5. Purchased a Website Domain and Created a Professional Website

I used to purchase my website domain The price was extremely inexpensive, and Go Daddy made the process extremely simple.

If you are great with website design, you have one up on many people. In the digital age, a great website is important for not only attracting clients, but also it’s your platform to showcase your work.

I suggest starting simple and clean. I personally use Squarespace for my website and blog. Squarespace allows me to have a clean, polished, and professional looking website that represents my brand and business well. (Clients have told me how much they appreciate how easy my site is to navigate and how clean and professional it looks).

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You have tons of options, from WordPress, to Zenfolio, and everything in between. My only suggestion is find a solution that works best for you.

6. Purchased a Real Email Address

I use Google Apps to have an email address that is associated with my website and brand vs. I personally believe that having an email that is associated with your website and brand looks 100 times more professional then or whatever email provider you use. This is personal preference, but for $5 a month, I have a much more professional email address. It registers with clients that I’m a business, and not someone doing things on the side.

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Yes, I did all that before I booked a paying client! I shot some work for absolutely free in the beginning, but once I put a price on my work, I wanted a solid foundation for my business. As I said before, there is no right way to go about this, but this is what I was comfortable with. My thought was get all the business related one-time things done first. Shooting is easy, business is hard. The more you have done before a client writes you a check for the first time, the better off you will be.

Till next time, keep shooting, building your business, and embrace the hustle!

This site contains affiliate links to products. We may receive a commission for purchases made through these links, however, this does not impact accuracy or integrity of our content.

Chris Nachtwey is a full-time wedding and portrait photographer based in Connecticut. He is the founder and creator of 35to220 a website dedicated to showcasing the best film photography in the world. Chris loves to hear from readers, feel free to drop him a line via the contact page on his website! You can see his work here: Chris Nachtwey Photography

Q&A Discussions

Please or register to post a comment.

  1. Aaron Cheney

    Loved it! Thank you for sharing!

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  2. Vince Arredondo

    Very informative, thank you!

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  3. Charles-Augustus Nas-Omogiafo

    Thanks so much for this insight Chris. Just two weeks ago I came to the same conclusion, resigned my day job, and I decided to invest the next 2months focused on the logistics and admin of setting up and running my wedding photography business. Not really having other photographers to reach out to can make you start to wonder, but I was 100% sure I was on the right track. Then this article arrives in my inbox from SLR Lounge and boom, I feel so much more encouraged and determined that I am. Much respect brother.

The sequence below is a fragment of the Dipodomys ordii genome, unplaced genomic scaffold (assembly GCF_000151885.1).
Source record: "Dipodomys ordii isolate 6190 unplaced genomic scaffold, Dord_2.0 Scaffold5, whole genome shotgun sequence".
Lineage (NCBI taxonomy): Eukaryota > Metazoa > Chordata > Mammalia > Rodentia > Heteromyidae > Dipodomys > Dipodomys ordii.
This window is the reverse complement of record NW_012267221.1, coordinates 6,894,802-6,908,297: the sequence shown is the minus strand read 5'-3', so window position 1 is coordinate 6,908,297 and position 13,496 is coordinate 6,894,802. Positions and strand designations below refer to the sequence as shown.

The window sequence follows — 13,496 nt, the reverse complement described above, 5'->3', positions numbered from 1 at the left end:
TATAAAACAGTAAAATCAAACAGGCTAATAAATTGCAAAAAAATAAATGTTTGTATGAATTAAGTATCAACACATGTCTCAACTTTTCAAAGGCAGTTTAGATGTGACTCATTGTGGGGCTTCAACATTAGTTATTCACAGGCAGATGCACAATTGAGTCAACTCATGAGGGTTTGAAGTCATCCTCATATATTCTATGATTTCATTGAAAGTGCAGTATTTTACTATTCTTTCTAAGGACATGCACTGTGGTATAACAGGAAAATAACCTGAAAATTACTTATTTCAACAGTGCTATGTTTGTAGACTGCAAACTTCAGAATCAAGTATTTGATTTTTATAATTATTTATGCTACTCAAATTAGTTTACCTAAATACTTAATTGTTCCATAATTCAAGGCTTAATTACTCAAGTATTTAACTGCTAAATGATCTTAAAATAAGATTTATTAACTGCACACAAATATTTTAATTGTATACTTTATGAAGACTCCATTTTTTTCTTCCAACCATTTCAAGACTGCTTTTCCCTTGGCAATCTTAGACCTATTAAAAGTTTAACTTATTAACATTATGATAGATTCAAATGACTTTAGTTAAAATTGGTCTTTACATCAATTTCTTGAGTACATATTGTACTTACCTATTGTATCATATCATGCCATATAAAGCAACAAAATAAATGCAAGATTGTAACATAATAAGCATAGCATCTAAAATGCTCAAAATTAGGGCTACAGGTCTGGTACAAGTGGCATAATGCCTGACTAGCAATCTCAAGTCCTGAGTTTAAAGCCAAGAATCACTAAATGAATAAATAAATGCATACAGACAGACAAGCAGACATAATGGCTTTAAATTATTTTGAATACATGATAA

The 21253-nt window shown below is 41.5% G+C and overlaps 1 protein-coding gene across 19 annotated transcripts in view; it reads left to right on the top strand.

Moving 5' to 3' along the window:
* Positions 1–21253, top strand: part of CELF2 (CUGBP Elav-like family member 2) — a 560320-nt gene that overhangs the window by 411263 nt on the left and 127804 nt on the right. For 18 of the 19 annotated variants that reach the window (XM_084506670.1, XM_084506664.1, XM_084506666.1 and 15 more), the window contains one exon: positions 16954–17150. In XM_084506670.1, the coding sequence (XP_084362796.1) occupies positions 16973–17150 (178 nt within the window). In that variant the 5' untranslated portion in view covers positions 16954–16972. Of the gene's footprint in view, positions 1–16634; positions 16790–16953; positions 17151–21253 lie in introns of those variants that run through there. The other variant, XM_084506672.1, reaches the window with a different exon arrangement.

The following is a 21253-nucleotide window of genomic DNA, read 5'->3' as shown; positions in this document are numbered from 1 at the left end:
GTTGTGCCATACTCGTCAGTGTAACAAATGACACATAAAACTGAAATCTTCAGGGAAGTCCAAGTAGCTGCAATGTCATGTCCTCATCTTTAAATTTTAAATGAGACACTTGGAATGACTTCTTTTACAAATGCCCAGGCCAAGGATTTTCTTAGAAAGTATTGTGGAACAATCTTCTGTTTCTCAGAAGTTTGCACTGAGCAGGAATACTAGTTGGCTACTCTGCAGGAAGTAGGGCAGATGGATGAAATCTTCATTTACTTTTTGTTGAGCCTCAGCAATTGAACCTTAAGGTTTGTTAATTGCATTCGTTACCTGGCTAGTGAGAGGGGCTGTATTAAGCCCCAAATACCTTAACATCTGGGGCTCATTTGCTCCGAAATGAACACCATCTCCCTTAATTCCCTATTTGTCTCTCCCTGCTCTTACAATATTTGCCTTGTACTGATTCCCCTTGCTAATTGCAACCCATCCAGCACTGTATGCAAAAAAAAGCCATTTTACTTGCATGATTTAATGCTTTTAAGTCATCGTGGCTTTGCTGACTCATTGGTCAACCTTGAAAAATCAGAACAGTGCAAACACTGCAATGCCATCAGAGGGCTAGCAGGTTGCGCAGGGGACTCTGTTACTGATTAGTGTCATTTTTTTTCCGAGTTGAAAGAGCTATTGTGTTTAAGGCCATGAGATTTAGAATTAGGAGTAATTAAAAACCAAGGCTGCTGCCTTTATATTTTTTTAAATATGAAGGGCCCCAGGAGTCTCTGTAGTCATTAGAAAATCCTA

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  4. Daniel Thullen

    Chris, what a great article! I’ve done freelance for several years while supporting the wife and children with day job. I’m contemplating making photography my career. I agree with you regarding the “professionalness” of email accounts related to your business domain name. Would you also apply that same logic to galleries? There are may web gallery sites available, Smugmug for instance, that will allow you to set up a gallery that becomes “” They also generally make the commercial transactions easier. What is you opinion regarding these types of sites?
    BTW, thank you for taking the time to respond to everyone comments! Love the Blog!

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  5. Marco Guzman

    Well, is ugly truth, I learn in my life that, nothing is free, you have to playing in life. Good article!

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  6. Reggie Mitchell

    Chris, this is wonderful insight into the business of photography. Most of us love what we do so much that we put the ‘tail before the dog’. Doing things in their proper order is paramount to running a successful business and things fall into place that much easier. Starting your own business is scary but having a template sure does help.
    Thanks for giving us a sense of direction and the real deal honest truth!

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  7. Alex Ramos

    Do you use Squarespace to host your client galleries? Do you make them public or private galleries?

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    • Chris Nachtwey

      Alex, I use to use pixieset for online client galleries, but moved to shootproof recently. pixieset is great for simple clean galleries, while shootproof has a more robust client proofing system, and I love their archival option to save final images on the cloud at a very low cost. All my client galleries are private password protected allowing the client to share them if they want.

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  8. Servando Miramontes

    The definition of “All in”

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  9. Martin Falada